dc.identifier.citationThe 13th International Congress on Infectious Diseases, Kuala Lumpur, Malaysia, 19-22 June 2008. In International Journal of Infectious Diseases, 2008, v. 12, p. E58-E59-
dc.identifier.issn1201-9712-
dc.identifier.urihttp://hdl.handle.net/10722/221818-
dc.description.abstractBackground: H5N1 highly pathogenic avian influenza virus (H5N1-HPAIV) has seriously impacted poultry industries. Nevertheless, the evolutionary and epidemiological dynamics of H5N1-HPAIV were not fully understood. Methods: Maximum likelihood (ML) phylogenetic tree was reconstructed using hemagglutinin (HA) genes of 1266 H5N1-HPAIV isolates in 1996—2007, to study the global viral epidemiology in avian population. By enforcing the molecular clock, an evolutionary time-scale for worldwide H5N1-HPAIV was established, and was utilized to estimate the rate of HA antigenic drift and viral migratory history in the last decade, using ML joint method and parsimony optimization method respectively. The viral genetic diversity over time was estimated using Bayesian coalescence method. Since all these estimations were grounded on the real time-scale, their temporal correlations could be assessed. Results: Our analyses suggest H5N1-HPAIV first emerged in China in 1995—1996. The occasions of viral dispersions from China to Thailand, Vietnam, Indonesia, and other Asian and European countries temporally coincided with the rapid expansion of global H5N1 viral genetic diversity which started in 2001—2002. The HA antigenic drift rate of H5N1-HPAIV circulating in China remained slow, at 0.1—0.2 amino acid substitutions on 25 antigenic sites per total amino acid substitutions (a.t.) throughout 1998—2007. In contrast, the drift rates were high (0.5—0.3 a.t.) when the H5N1-HPAIV initially emerged in Indonesia, Thailand and Vietnam in 2001—2003, but gradually declined to 0.1—0.2 a.t. when the virus progressed to endemic maintenance after 1—2 years following the invasion. Conclusions: The temporal coincidence of viral dispersions between countries and expansion of global H5N1 genetic diversity suggests the geographical spread might expand the ecological niche and species distribution for H5N1-HPAIV. Furthermore, our study suggests that the mutations on antigenic epitopes of H5N1-HPAIV are essential for their adaptation and immune evasion in bird populations, particularly at the early stage of invasion.-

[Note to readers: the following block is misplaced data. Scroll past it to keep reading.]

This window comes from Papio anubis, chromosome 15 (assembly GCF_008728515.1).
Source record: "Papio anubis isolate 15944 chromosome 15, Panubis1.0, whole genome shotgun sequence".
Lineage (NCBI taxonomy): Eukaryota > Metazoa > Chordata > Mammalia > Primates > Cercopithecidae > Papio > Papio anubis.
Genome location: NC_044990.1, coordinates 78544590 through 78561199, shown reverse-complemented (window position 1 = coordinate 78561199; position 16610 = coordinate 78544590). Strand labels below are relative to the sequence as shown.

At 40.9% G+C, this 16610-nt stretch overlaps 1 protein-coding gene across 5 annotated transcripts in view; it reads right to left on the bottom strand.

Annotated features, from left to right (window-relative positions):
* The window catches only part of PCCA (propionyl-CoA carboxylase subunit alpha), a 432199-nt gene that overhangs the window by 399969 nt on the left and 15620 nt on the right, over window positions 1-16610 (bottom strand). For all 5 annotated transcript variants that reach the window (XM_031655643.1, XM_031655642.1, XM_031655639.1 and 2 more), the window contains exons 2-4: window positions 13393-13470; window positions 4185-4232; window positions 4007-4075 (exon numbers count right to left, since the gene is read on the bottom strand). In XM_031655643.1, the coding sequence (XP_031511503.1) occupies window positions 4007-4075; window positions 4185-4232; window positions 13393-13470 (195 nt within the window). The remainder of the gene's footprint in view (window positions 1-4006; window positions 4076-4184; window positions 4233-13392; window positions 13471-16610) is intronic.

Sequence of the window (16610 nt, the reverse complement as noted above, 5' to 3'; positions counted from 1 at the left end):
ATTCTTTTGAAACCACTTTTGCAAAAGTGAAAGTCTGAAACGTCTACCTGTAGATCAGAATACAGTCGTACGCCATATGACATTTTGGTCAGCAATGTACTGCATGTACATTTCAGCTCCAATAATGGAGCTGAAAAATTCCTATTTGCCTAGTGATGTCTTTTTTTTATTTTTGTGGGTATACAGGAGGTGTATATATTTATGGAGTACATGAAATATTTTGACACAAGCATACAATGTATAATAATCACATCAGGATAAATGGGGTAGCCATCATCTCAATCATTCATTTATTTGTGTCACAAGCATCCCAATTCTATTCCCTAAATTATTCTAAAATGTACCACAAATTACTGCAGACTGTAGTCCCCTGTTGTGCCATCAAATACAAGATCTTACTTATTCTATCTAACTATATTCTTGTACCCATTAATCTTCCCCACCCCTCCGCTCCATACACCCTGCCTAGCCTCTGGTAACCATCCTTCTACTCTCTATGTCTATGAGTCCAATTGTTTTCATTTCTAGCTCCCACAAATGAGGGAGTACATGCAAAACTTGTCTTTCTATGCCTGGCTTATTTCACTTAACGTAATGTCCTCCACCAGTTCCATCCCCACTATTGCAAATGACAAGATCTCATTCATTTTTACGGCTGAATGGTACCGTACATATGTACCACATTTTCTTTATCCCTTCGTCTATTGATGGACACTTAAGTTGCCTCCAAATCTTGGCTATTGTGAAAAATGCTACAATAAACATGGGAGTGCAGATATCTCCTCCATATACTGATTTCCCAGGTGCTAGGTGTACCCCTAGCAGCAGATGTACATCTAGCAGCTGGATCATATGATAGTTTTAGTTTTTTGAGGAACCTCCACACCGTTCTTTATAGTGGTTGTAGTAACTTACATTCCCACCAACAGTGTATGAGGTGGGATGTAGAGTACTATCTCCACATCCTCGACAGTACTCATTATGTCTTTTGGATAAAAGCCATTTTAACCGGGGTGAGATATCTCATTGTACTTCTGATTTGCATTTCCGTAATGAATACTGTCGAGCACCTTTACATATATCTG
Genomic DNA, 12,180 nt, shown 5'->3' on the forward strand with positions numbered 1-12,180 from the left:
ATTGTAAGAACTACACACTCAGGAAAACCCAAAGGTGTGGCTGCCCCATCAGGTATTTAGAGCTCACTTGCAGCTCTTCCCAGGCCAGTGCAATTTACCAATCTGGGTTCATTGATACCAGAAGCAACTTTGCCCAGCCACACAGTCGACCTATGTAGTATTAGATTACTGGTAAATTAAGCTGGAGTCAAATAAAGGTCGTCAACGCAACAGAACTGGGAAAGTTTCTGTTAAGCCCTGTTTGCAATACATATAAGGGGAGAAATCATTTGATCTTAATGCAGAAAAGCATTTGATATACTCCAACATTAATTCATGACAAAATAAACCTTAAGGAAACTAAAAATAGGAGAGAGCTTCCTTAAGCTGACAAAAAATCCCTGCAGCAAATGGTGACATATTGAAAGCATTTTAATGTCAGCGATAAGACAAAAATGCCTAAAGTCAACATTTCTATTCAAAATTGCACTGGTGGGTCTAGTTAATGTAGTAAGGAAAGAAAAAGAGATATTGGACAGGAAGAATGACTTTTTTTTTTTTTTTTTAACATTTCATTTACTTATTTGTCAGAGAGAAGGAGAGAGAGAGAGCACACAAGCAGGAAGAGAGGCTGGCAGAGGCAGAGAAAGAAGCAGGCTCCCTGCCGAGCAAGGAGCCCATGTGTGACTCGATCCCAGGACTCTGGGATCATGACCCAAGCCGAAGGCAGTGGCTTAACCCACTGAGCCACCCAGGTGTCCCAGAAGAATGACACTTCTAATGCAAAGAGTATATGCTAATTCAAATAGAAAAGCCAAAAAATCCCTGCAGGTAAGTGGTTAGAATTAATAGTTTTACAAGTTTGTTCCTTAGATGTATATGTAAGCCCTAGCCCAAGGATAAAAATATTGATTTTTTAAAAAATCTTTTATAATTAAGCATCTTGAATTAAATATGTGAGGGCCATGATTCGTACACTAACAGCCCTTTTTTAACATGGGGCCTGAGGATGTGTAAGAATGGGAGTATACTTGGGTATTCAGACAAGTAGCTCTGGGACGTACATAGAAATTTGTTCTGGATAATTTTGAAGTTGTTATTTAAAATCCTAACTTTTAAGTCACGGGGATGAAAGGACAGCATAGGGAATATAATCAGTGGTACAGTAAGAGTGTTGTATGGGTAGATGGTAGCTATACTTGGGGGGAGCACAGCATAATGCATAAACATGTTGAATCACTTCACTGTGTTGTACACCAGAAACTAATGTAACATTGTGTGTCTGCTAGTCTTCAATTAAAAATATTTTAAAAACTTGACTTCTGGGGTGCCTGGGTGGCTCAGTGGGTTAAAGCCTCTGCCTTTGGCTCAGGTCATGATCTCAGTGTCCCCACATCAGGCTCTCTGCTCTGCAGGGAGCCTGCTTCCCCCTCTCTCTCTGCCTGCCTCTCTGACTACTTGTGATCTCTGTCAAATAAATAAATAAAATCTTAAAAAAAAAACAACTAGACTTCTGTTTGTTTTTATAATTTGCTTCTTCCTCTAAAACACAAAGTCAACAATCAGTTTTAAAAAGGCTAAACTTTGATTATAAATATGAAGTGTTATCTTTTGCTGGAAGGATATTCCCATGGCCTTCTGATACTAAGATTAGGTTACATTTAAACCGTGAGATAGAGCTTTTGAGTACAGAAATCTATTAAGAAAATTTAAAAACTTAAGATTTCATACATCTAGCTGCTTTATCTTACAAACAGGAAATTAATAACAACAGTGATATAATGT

dc.languageeng-
dc.publisherElsevier Ltd. The Journal's web site is located at http://www.elsevier.com/locate/ijid-
dc.relation.ispartofInternational Journal of Infectious Diseases-
dc.rights© <2008>. This manuscript version is made available under the CC-BY-NC-ND 4.0 license http://creativecommons.org/licenses/by-nc-nd/4.0/-
dc.titleMolecular Epidemiology of H5N1 Avian Influenza Virus: Correlations between Antigenic Drift, Geographical Migration and Expansion of Viral Diversity-
dc.typeConference_Paper-
dc.identifier.emailLam, TY: ttylam@hku.hk-
dc.identifier.emailLeung, FCC: fcleung@hkucc.hku.hk-
dc.identifier.authorityLam, TY=rp01733-
dc.identifier.authorityLeung, FCC=rp00731-
dc.description.naturelink_to_subscribed_fulltext-
dc.identifier.doi10.1016/j.ijid.2008.05.035-
dc.identifier.volume12-
dc.identifier.spageE58-
dc.identifier.epageE59-
dc.identifier.isiWOS:000263287800149-
dc.publisher.placeUnited Kingdom-